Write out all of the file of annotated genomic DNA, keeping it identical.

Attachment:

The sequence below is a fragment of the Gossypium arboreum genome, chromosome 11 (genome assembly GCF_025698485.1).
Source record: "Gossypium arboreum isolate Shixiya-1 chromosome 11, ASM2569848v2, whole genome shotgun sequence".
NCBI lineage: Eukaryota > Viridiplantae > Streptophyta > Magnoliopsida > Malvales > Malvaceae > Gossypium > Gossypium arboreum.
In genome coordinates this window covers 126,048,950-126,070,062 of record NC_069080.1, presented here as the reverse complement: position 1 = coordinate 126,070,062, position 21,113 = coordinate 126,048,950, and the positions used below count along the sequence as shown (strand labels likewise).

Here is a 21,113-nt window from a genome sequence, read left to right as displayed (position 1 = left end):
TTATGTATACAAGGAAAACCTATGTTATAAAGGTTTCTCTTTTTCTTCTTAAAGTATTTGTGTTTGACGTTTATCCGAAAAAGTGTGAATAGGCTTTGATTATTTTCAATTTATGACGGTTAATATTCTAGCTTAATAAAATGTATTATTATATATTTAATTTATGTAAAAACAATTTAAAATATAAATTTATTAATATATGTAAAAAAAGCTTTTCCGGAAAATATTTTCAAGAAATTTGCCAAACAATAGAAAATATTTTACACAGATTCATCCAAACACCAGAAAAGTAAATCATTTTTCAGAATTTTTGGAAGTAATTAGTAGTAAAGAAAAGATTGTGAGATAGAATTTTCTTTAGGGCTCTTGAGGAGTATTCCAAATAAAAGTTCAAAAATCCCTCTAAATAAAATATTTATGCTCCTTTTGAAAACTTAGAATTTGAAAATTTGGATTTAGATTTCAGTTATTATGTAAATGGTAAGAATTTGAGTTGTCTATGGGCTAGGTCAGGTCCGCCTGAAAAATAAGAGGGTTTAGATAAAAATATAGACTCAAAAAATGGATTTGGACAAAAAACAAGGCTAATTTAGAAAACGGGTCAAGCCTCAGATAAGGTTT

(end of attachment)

The sequence below is a fragment of the Gossypium arboreum genome, chromosome 11 (genome assembly GCF_025698485.1).
Source record: "Gossypium arboreum isolate Shixiya-1 chromosome 11, ASM2569848v2, whole genome shotgun sequence".
NCBI lineage: Eukaryota > Viridiplantae > Streptophyta > Magnoliopsida > Malvales > Malvaceae > Gossypium > Gossypium arboreum.
In genome coordinates this window covers 126,048,950-126,070,062 of record NC_069080.1, presented here as the reverse complement: position 1 = coordinate 126,070,062, position 21,113 = coordinate 126,048,950, and the positions used below count along the sequence as shown (strand labels likewise).

Here is a 21,113-nt window from a genome sequence, read left to right as displayed (position 1 = left end):
TTATGTATACAAGGAAAACCTATGTTATAAAGGTTTCTCTTTTTCTTCTTAAAGTATTTGTGTTTGACGTTTATCCGAAAAAGTGTGAATAGGCTTTGATTATTTTCAATTTATGACGGTTAATATTCTAGCTTAATAAAATGTATTATTATATATTTAATTTATGTAAAAACAATTTAAAATATAAATTTATTAATATATGTAAAAAAAGCTTTTCCGGAAAATATTTTCAAGAAATTTGCCAAACAATAGAAAATATTTTACACAGATTCATCCAAACACCAGAAAAGTAAATCATTTTTCAGAATTTTTGGAAGTAATTAGTAGTAAAGAAAAGATTGTGAGATAGAATTTTCTTTAGGGCTCTTGAGGAGTATTCCAAATAAAAGTTCAAAAATCCCTCTAAATAAAATATTTATGCTCCTTTTGAAAACTTAGAATTTGAAAATTTGGATTTAGATTTCAGTTATTATGTAAATGGTAAGAATTTGAGTTGTCTATGGGCTAGGTCAGGTCCGCCTGAAAAATAAGAGGGTTTAGATAAAAATATAGACTCAAAAAATGGATTTGGACAAAAAACAAGGCTAATTTAGAAAACGGGTCAAGCCTCAGATAAGGTTT